The Bold Linkin 135 Ultimate is available in four sizes, S to XL, offering a suitable option for all riders between 155 and 194 cm tall. The 490 mm reach is paired with a 425 mm seat tube – one of the shortest in the entire test field. Moreover, the dropper post can be inserted all the way into the frame, which, together with the short seat tube, ensures plenty of freedom of movement and lets you choose from at least two frame sizes. Using special headset cups and a flip chip in the seat stay, you can adjust the head angle by 0.6° and the bottom bracket height by 9 mm. Needless to say, we rode the bike mostly in the slacker low setting.

The geometry of the Bold Linkin 135 in low setting

size S M L XL
Top tube 546 mm 595 mm 628 mm 661 mm
Head tube 90 mm 105 mm 120 mm 135 mm
Head angle 64.4° 64.4° 64.4° 64.4°
Seat angle 78.7° 77.7° 77.7° 77.7°
Chainstays 434 mm 434 mm 434 mm 434 mm
BB Drop 41 mm 41 mm 41 mm 41 mm
Wheelbase 1.171 mm 1.213 mm 1.249 mm 1.286 mm
Reach 425 mm 460 mm 490 mm 520 mm
Stack 602 mm 616 mm 629 mm 642 mm
Jersey Troy Lee Designs Flowline | Shorts Troy Lee Designs Skyline | Helmet Troy Lee Designs A2 | Glasses 100 % Glendale | Kneepad Troy Lee Designs Stage | Shoes Five Ten Freerider Pro Primeblue | Socks Stance Hot Wheels | Gloves Troy Lee Designs Flowline

The Bold Linkin 135 Ultimate on the trail

The pedalling position of the Bold Linkin is comfortable but slightly front-heavy. On moderate climbs, the front wheel remains planted on the trail, but the rear suspension bobs noticeably when pedalling with the shock in Open mode, making it worth reaching for the TracLoc climb remote. In Traction mode, the suspension is drive neutral and sits high in its travel and yet generates sufficient traction on technical climbs – definitely the best option for most climbing scenarios! In Lockout mode, on the other hand, the rear suspension of the Linkin is extremely firm, reminding us of the YT JEFFSY with its electronic suspension – we recommend using this mode only to negotiate long climbs on tarmac.

Uphill, you’ll need TracLoc to prevent the rear suspension from bobbing. However, the system takes some getting used to.

Downhill, the Bold Linkin 135 is intuitive and easy to ride, which, together with the integrated riding position, inspires huge amounts of confidence. Handling is agile and direct but still forgiving of riding mistakes. The Bold implements steering input willingly without yanking you around like a steroid-laden club bouncer in rough rock gardens. The Linkin is slightly plusher than the Spectral 125 but firmer than the Raze, always generating plenty of traction and thus allowing you to generate speed when pumping through rollers and berms. That being said, the Bold is more on the plush side than playful, sticking to the trail like Velcro and providing bags of grip – and only getting slightly nervous in high-speed sections.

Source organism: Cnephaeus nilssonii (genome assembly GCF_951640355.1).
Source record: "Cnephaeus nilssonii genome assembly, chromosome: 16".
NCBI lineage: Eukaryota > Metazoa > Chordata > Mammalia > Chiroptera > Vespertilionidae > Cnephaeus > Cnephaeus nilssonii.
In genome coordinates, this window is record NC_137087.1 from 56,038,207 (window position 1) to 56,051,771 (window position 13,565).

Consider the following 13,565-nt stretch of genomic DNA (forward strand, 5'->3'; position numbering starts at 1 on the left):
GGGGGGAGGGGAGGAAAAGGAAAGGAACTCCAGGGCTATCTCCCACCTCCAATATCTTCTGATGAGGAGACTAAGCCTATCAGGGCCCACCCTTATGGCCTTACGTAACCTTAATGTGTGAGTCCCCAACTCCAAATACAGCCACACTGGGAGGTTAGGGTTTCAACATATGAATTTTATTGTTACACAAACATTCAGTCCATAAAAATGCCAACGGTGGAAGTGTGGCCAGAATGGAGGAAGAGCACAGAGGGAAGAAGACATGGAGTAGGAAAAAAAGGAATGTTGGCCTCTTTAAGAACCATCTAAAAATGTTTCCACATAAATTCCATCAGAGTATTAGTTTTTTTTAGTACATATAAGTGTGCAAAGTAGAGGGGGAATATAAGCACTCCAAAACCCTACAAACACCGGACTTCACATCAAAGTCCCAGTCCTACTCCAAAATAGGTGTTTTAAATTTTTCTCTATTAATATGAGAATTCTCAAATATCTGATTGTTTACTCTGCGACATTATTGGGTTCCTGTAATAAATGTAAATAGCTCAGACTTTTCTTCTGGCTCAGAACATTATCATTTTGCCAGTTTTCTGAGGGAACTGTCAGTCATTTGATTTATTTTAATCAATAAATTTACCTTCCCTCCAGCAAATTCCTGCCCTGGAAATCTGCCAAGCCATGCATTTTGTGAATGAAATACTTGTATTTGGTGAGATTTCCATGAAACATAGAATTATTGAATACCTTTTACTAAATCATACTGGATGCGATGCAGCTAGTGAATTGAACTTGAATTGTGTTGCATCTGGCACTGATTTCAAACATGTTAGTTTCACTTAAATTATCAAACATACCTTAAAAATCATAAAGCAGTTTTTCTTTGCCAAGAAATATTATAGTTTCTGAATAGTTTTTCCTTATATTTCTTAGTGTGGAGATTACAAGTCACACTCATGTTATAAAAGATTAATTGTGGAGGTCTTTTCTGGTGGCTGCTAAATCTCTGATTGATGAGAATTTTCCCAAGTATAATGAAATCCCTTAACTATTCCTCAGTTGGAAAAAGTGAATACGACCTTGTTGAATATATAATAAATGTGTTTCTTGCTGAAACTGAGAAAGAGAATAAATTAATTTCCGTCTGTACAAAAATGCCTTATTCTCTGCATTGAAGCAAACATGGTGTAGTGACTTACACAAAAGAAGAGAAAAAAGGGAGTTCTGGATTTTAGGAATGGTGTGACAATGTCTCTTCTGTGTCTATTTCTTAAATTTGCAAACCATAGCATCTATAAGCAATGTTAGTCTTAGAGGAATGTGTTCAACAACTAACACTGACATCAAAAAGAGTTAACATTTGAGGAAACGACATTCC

The Bold conveys huge amounts of confidence and the suspension generates excellent traction.

Riding Characteristics



  1. sluggish
  2. efficient


  1. cumbersome
  2. playful


  1. nervous
  2. confident


  1. demanding
  2. balanced


  1. harsh
  2. plush

Fun Factor

  1. planted
  2. poppy

Value for money

  1. terrible
  2. very good

Intended Use










The Bold Linkin 135 Ultimate features a stylish frame with fully-enclosed shock and a spacious storage compartment complete with a Save the Day kit and mini tool. However, the spec leaves room for improvement and the TracLoc lockout takes some getting used to. Uphill, it only climbs efficiently with the shock in Traction mode but rides very intuitively downhill, inspiring huge amounts of confidence and only getting a tad nervous at high speeds. The rear suspension works efficiently, combining excellent traction and good support.


  • elegant design
  • intuitive handling
  • spacious storage compartment with Save-the-Day kit and minitool
  • rear suspension offers plenty of traction and support


  • TracLoc takes some getting used to
  • nervous at high speed
  • spec leaves room for improvement

You can find out more about at

The test field

For an overview of the test fleet head to the group test: The best trail bike of 2022 – 14 models in review

All bikes in test: Atherton AM.150 (Click for review) | Bold Linkin 135 Ultimate (Click for review) | Canyon Spectral 125 CF 9 (Click for review) | Canyon Spectral CFR (Click for review) | FOCUS JAM 8.9 (Click for review) | Mondraker Raze RR SL (Click for review) | Propain Hugene (Click for review) | Rocky Mountain Instinct C70 (Click for review) | ROSE BONERO 3 (Click for review) | Santa Cruz Bronson CC X01 AXS (Click for review) | SCOR 4060 ST GX (Click for review) | Specialized Stumpjumper EVO S-Works (Click for review) | Specialized Stumpjumper EVO Elite Alloy (Click for review) | YT JEFFSY UNCAGED 6 (Click for review)

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Words: Simon Kohler Photos: Peter Walker, Mike Hunger

About the author

Simon Kohler

​​Simon loves speed. He has many years of racing experience as a longboard downhill skater, blasting down alpine passes on his board. In the meantime, he’s swapped four wheels for two, charging down trails and bike park lines aboard his mountain bike instead. He’s savoured some of Europe’s finest trails on various road trips through the Alps. Having lived in Austria for some time, he knows the local Austrian bike parks like the back of his hand. He’s a tech nerd through and through, using the skills and know-how from his engineering degree and his attention to detail to put the latest bikes and components through their paces for our reviews. As an early riser and self-declared muesli connoisseur, he lives his life powered by oats and the strength of his legs.